Matt Powers, Deseret News
Sorenson Communcations, based in Salt Lake City, will no longer offer IP Relay starting July 31. The company said it made the decision to end the service after the FCC reduced the paid rate of compensation for the service by 21 percent on July 1.
When what you're being paid is below your actual cost, you really only have one choice and that's to get out of business. —Paul Kershisnik, Sorenson's chief marketing officer

SALT LAKE CITY — Sorenson Communications will cut its IP Relay department at the end of the month, and that means about 120 Utahns will be out of a job.

Internet Protocol Relay is a free service for people who are deaf or hearing-impaired to place and receive text-based relay calls using a computer or mobile device.

Sorenson Communications made the decision after the Federal Communications Commission reduced the rate paid to companies providing the service by 21 percent on July 1. The FCC will continue to reduce the paid rate for companies an additional 6 percent each of the following two years.

Paul Kershisnik, Sorenson's chief marketing officer, said the company just can't make a profit while providing Internet Protocol Relay.

“When what you're being paid is below your actual cost, you really only have one choice and that's to get out of business,” Kershisnik said.

About 150 employees will be affected by the department being shut down, and 20 to 30 may be able to transition to another department in Sorenson Communications. Most of the layoffs will be in Salt Lake City, and a few will be in Price.

The Americans with Disabilities Act mandates the provision of "functionally equivalent" telecommunication services for people who are deaf and hard-of-hearing. The services are provided by companies and paid for by a fund supported by telecommunications carriers and overseen by the FCC.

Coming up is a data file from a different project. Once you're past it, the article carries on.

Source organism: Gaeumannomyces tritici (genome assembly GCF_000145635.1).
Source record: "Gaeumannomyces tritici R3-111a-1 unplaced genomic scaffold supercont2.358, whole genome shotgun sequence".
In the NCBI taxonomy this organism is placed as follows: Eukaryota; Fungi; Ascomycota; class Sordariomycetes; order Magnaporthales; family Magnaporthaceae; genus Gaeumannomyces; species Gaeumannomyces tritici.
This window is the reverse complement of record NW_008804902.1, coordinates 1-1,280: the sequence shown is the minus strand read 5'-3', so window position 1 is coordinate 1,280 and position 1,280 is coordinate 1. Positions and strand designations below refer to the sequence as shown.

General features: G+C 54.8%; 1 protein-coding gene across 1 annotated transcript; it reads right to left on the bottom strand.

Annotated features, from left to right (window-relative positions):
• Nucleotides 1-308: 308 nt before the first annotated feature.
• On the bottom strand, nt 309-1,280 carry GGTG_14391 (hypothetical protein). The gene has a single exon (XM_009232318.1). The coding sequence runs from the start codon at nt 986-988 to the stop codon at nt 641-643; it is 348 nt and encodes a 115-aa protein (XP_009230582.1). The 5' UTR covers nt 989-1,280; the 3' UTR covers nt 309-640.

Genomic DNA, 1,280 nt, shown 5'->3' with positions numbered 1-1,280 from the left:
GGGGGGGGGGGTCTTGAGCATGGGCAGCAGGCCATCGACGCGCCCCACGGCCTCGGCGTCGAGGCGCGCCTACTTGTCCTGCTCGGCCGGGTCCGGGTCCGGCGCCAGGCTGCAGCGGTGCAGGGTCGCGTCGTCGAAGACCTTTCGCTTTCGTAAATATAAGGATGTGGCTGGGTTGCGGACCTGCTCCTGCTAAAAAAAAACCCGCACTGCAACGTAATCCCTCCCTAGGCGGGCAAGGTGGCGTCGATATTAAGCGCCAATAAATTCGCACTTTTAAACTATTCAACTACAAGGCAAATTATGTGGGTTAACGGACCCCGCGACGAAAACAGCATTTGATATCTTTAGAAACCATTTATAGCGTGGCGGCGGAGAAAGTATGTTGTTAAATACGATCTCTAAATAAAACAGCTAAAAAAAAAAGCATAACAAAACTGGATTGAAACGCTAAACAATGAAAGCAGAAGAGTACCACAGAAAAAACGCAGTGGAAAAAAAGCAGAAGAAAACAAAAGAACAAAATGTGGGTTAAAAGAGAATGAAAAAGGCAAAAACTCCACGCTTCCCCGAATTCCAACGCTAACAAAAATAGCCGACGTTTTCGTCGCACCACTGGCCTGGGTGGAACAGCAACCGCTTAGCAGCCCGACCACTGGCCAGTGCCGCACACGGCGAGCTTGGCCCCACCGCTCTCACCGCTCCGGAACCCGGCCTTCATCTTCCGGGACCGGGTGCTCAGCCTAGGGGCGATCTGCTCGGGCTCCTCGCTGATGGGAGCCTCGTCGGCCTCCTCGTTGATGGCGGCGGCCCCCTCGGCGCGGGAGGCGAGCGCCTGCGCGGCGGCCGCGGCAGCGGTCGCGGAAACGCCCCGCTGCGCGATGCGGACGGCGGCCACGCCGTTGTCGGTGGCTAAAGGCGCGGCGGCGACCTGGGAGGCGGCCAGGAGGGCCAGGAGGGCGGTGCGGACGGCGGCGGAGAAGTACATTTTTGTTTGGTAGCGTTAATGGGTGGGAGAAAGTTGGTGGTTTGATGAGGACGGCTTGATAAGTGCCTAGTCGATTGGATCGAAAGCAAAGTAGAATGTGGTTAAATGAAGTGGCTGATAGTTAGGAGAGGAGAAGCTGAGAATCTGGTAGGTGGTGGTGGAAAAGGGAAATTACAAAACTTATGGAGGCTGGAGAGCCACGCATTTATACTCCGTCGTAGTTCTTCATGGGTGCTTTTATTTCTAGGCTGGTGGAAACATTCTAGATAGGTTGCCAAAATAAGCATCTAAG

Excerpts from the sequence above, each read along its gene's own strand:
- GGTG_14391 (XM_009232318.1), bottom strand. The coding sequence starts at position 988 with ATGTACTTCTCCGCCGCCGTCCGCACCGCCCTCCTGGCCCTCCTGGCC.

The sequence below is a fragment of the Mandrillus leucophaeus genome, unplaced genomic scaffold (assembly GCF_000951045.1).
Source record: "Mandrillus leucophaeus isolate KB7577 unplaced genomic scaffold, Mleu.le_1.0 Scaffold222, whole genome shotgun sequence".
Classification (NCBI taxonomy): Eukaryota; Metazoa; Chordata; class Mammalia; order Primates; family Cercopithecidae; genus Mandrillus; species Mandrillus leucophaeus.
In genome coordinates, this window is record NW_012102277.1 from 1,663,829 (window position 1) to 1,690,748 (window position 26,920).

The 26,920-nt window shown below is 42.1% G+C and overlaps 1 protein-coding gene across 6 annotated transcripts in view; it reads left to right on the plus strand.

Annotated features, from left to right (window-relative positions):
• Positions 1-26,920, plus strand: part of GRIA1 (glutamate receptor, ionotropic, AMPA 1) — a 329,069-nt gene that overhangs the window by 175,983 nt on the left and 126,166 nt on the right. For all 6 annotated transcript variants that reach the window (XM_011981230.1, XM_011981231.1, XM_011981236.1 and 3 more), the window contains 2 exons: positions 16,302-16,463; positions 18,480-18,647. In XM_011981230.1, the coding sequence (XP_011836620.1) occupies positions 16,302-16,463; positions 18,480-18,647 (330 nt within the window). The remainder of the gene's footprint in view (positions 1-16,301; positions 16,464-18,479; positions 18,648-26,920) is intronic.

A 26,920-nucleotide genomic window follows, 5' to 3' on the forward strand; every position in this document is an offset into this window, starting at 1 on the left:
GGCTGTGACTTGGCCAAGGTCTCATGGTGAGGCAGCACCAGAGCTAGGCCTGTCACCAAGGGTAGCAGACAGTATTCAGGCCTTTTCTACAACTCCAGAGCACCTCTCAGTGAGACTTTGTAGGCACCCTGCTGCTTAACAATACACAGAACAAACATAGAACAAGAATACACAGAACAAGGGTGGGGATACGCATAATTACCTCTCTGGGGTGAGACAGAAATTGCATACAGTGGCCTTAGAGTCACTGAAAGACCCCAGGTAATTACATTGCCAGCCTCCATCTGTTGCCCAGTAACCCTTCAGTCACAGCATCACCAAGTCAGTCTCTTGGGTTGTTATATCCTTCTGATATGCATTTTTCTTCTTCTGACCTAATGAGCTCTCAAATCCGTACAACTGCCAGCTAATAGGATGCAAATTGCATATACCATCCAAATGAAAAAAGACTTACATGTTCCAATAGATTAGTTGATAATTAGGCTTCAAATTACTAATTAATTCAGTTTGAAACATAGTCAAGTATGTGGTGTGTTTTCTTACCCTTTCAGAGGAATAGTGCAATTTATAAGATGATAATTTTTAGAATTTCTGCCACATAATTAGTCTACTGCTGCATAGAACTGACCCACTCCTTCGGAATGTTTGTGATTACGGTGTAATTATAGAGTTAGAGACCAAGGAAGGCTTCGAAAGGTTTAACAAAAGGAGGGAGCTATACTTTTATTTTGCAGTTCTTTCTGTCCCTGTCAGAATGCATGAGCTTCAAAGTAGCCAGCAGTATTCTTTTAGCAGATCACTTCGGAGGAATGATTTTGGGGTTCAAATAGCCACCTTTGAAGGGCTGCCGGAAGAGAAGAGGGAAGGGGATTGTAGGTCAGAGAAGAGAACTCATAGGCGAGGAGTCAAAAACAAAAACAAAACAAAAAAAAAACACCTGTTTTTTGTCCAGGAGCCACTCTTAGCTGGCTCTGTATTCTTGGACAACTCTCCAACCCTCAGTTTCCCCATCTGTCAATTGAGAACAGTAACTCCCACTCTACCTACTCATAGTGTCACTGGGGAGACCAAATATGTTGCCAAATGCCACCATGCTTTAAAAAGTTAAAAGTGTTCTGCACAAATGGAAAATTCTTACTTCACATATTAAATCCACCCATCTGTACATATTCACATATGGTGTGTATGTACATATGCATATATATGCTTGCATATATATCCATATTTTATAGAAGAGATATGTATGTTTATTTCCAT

To use IP Relay, the user types a message to a communication assistant. That person reads the message to the person on the phone, the phone user responds, and the communication assistant types a response for the person using IP Relay to read.

For people like Emisha Sill, who has been using Sorenson's SIPRelay since 2007, the news was disappointing.

"I was really dumbfounded," Sill said through an interpreter. "I couldn't believe it."

She said she liked the system because she works with her hands all day and signs all day.

“Sometimes I enjoy sitting on the couch and just relaxing and be able to send a text without having to actually sign,” she said.

Marilyn Call, director for the Division of Services for the Deaf and Hard of Hearing for the state of Utah, said the cut won't have a big impact on the deaf community.

“In Utah, 8.8 percent of the population have significant enough hearing loss to need some sort of help to be able to see the voice on the phone, either through sign language or though text. Less than 1 percent would use the SIPRelay,” Call said. "Most of them use a text telephone where they can use their own voice or they use video relay."

Sorenson Communications is the third IP Relay provider to discontinue the service in the past three months. Only two companies are left. Sorenson Communications will help customers who want to keep using IP Relay to port their number to another IP Relay provider through Aug. 31. The remaining IP Relay providers are listed on the FCC website at

Sill said that she will most likely switch to video relay, but she is not happy because the video quality isn't always great and the screen can be hard to see.

"I guess I'm just going to have to use my ntouch mobile (application) and just kind of be patient with it and suffer through it because I really don't have any other options," she said.

Contributing: Viviane Vo-Duc